*Photo by Kathy Keatley Garvey

*Photo by Jim LaBonte, Oregon Department of Agriculture.

*Photo by Jim LaBonte, Oregon Department of Agriculture.

 
 

Cankers

The beetles prefer wood larger than 2cm and feed on young branch tissue in the upper canopy early in the spring.  At these tunneling sites, cankers are diffus, brown to black and are often not visible until the outer bark is lightly shaved.  Later in the summer, adults move into the lower trunk to overwinter and continue to inoculate the phloem tissue with the fungus.  As the disease progresses, these cankers coalesce as well and can elongate to 2 meters in length.  In some cases, a brown or black stain will appear on the surface of these large trunk cankers.

Walnut twig beetle and associated staining around tunnel.

Coalescing branch cankers produced by Geosmithia.

Adult twig beetle tunneling on excised stem after 24 hours.

Large trunk cankers of black walnut.

*Photos courtesy of Colorado State University

 

 

Can Trees Survive This Disease?

Thousand cankers kills trees from the cumulative effects of numerous coalescing cankers that develop around individual entry wounds made by walnut twig beetles. Although the fungus does grow within the tree, the area infected is limited; it does not move systemically in the plant as do some other insect vectored fungi, such as the species involved in Dutch elm disease (Ophiostoma novo-ulmi). Instead, tree death results from disruption of phloem tissues transporting nutrients resulting in a progressive depletion of energy.
We do not currently know how long it takes to kill a tree once it has been initially colonized by walnut twig beetles and the Geosmithia associate. It is possible it may take many years – possibly sometimes a decade or more – to kill even a highly susceptible black walnut. However, observations of black walnut in the western states indicate that thousand cankers is ultimately fatal to essentially all trees of this species.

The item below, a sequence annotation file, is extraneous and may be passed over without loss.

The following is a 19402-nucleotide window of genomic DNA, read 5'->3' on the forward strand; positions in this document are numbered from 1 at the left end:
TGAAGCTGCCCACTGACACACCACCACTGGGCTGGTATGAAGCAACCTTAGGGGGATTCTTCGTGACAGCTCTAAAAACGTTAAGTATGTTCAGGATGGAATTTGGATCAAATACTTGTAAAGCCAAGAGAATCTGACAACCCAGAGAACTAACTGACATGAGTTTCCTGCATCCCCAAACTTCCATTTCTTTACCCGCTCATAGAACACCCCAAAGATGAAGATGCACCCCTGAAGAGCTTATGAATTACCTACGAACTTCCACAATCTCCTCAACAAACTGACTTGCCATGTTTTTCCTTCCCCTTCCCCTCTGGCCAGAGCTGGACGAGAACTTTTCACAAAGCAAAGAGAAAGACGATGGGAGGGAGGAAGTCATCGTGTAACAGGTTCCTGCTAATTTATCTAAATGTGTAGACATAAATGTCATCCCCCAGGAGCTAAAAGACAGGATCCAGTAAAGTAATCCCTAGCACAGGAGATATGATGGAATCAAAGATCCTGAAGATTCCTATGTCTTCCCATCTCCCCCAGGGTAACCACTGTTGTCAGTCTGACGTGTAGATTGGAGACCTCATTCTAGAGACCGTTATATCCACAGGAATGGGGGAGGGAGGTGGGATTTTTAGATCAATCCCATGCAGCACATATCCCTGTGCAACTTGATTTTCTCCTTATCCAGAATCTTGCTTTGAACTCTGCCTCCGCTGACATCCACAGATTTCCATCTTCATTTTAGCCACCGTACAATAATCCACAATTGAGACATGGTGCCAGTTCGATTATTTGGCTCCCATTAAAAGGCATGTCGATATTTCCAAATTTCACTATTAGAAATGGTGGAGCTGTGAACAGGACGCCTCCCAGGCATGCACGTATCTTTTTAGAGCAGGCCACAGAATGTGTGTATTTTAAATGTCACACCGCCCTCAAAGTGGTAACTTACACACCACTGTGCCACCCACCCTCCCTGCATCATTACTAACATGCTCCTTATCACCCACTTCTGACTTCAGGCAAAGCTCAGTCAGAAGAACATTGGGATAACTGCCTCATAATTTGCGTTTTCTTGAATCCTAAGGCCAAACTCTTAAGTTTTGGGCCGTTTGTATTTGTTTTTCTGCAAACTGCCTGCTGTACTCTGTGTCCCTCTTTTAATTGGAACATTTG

Trees that are well-sited and grow vigorously may resist, in part, the effects of thousand cankers disease. Furthermore, some Juglans species and hybrids appear to be more resistant to thousand cankers than is Juglans nigra (black walnut). The course of disease may be substantially slowed in such trees.
Theoretically, methods that can prevent tunneling by walnut twig beetles (e.g., certain insecticides) can prevent further spread of this disease. However, to date, effective spraying techniques to control the walnut twig beetle have not been identified.

?Does It Look Like??

Where is Thousand Cankers Now?

Confirmed populations are scattered throughout western states (Washington, Oregon, California, Idaho, Utah, Colorado, Arizona, New Mexico and now, Tennessee) and the disease is thought to be widespread. Cooperators from the impacted states believe that Thousand Canker Disease may be present wherever susceptible walnut species grow.

The most likely pathway for movement is raw wood (logs, burls, stumps, firewood, wood packaging material (WPM)). Other potential pathways include nursery stock, scion wood for grafting, and natural spread.  The beetle/pathogen complex is likely to enter the east with each entrance event, as follows:
 Movement of untreated walnut (logs, burls, stumps, firewood) across the country from the west into eastern states appears limited but it does occur and it is rarely documented. Low grade walnut may be utilized if bark is attached this could be an important pathway. Raw wood is the most critical pathway.  Campsites and sawmills in the Great Plains states may facilitate the eastern movement of Thousand Canker Disease.
 To date there have been no reports of infected trees in walnut production nurseries; however, if nurseries do become infected, this could become an important pathway.  Natural spread along riparian corridors is likely to occur.